Annoyingly, this was just about in our range. Achievable, but it was going to be sufferstreet.com – I’m asking myself how much I really want this? The watch is basically irrelevant now – just head down and run as fast as your little stumpy legs can carry you. Paul tucks in and is on for the ride – we’re committed.
It’s nearly curtains on the Embankment when friend Tom Blake roars some support and offers me a low-five, which I stupidly accept. Being a strong guy (him, not me), I hit his hand with speed and am nearly knocked backwards with the force of the collision. Maybe I’ll stick to the wave next time.
Down by the river, the noise is (as always), absolutely deafening, and my limbs are flailing everywhere, like a drunken spider, trying to stay on pace. We pick up Nick ‘the badger’ Bowker, who joins our merry gang, trying to surge and drop me at every possible opportunity, the scamp.
We make the turn at Big Ben on to birdcage walk and I throw the kitchen sink at it. I can’t quite see properly, my chest feels tight, and I know it’s going to be oh so close. There are signs at every 200m (800m, 600m to go and so on..). The gaps between these might as well be 200 miles – it seems never ending.
Despite my frazzled state, I desperately try and take in my surroundings, as it dawns on me I’ve been lucky enough to run yet another London Marathon. We pass Buckingham Palace and I get my first glance at the finishing clock. Oh Christ – this is going to be close.
Me and Paul deploy what feels like a Usain Bolt-like sprint, which in reality was a slight increase in pace. He inches past me with a few meters to go, but I’m just looking at the clock – am I going to miss it?!
After we crossed the line, I’m immediately on the deck. BBC iplayer video of the finish line (exactly 2:40:00 on the race clock), shows me having a little lie down before being dragged to my feet by a couple of medics and Paul giving me a big man hug. I was totez emosh by this point, and muttered some thanks before saying something along the lines of ‘that was absolutely brutal.’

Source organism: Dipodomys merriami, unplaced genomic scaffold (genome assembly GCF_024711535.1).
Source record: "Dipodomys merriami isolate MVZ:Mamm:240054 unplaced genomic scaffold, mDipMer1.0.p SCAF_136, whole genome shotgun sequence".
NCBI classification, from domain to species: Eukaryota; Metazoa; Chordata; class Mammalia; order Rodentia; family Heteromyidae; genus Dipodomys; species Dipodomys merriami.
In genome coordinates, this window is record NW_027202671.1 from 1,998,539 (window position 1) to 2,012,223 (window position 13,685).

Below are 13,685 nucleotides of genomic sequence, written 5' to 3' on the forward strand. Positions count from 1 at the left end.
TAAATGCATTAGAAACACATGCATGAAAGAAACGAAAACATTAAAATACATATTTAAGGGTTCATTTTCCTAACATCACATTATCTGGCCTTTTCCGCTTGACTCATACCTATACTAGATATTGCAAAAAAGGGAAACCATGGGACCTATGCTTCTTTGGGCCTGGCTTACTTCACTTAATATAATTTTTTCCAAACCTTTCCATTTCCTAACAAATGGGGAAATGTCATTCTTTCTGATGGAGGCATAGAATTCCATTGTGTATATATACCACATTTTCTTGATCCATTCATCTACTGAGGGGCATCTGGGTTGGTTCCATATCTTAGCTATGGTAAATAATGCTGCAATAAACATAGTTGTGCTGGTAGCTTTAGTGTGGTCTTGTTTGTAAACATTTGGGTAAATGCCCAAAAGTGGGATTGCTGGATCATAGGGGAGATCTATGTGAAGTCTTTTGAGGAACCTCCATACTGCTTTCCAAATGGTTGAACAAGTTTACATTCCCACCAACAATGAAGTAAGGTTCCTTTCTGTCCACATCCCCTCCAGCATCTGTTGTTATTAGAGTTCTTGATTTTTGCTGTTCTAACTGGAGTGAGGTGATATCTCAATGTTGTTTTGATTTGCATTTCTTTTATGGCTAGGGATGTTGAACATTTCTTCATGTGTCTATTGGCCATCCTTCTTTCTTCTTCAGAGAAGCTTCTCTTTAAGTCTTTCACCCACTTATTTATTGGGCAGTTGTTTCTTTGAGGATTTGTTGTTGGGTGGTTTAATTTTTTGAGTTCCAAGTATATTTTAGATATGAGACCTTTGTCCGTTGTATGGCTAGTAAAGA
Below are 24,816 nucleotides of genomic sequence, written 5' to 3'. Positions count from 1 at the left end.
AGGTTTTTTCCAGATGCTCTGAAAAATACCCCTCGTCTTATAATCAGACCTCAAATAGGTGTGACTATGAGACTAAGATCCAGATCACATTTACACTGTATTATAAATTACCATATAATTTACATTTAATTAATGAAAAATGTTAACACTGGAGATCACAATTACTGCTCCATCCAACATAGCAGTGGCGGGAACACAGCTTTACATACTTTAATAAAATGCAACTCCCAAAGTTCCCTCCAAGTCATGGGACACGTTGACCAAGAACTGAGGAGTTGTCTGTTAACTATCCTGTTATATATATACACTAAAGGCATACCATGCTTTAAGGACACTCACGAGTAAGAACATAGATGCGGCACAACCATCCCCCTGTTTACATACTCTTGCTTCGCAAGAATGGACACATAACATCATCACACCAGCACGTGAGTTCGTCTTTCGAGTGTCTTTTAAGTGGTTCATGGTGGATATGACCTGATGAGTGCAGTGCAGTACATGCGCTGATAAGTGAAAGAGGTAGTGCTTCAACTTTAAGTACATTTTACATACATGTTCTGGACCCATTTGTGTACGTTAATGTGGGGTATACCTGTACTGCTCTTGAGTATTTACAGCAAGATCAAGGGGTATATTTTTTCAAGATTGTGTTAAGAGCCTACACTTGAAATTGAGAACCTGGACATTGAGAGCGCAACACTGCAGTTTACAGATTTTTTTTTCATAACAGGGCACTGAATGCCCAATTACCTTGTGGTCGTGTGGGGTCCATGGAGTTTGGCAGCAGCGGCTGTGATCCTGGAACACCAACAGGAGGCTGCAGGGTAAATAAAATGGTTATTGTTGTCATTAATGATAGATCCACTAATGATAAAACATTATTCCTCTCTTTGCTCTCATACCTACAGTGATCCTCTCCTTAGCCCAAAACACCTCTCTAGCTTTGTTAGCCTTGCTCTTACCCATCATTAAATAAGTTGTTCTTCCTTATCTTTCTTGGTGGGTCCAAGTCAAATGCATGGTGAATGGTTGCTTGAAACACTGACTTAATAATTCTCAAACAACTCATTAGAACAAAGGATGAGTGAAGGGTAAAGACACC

A quick check of the watch confirmed I’d snuck inside 2:40, with an official time of 2:39:57. Paul and I ended with identical times, which can be entirely attributed to the fact that he was wearing even better ‘cheat shoes’ than me, and if i’d have had the green one’s on, I’d probably have won the entire race.
It was brilliant see Claire cross the line just behind me in 2:40, even more incredible considering she’s a vet-40 (hope she won’t mind me saying..), a really inspirational performance. We had a quick chat, and hopefully we’ll get to run together at some races in the future.
People were apprehensive towards me in the aftermath, thinking I’d be disappointed to miss my personal best by just 9 seconds. I’d covered the 2nd half of the race in 1:21, only a 3 minute slow down on the first, but I don’t think that tells the true story. This is probably one of the most mentally challenging races I’ve ever done, and I’m really proud of myself for holding it together and battling all the way home. Valuable lessons learned.
We spent a fair amount of time in the finish area, faffing around getting some team photos, before going through the slight shambles that was bag collection – weird, because London organisation is usually so smooth, but this was carnage, with people nearly getting crushed as the crowds grew rather quickly.
I caught up with my Mum and Dave the Lion afterwards, who as usual were on hand to offer some great support. Top lad Glen Winning had smashed under the 2:30 barrier, and we had our annual Horse Guards Parade debrief, where I met his family, feeling rather under-dressed meeting his wife and small child in my budgie smugglers. Fool.
Finally I got to see Katie, and as always she was happy to see me run well and still be in one piece. It’s such a hard day for her, having to sit on the sidelines and watch, deferring her London entry for a 2nd year in a row. This year, she’s even had people congratulating her on her London time, despite not running! Come on people, way to kick someone when they’re down..
We headed to the pub to ‘re-hydrate’, which lasted most of the afternoon and evening.
So, another London Marathon in the books. I gave it a real go this year, and really enjoyed focusing on my running for a while. However, I’ve got the small matter of an ironman triathlon in just 10 weeks time. I’m heading to Germany to take part in Challenge Roth. I suppose I should probably get on my bike then…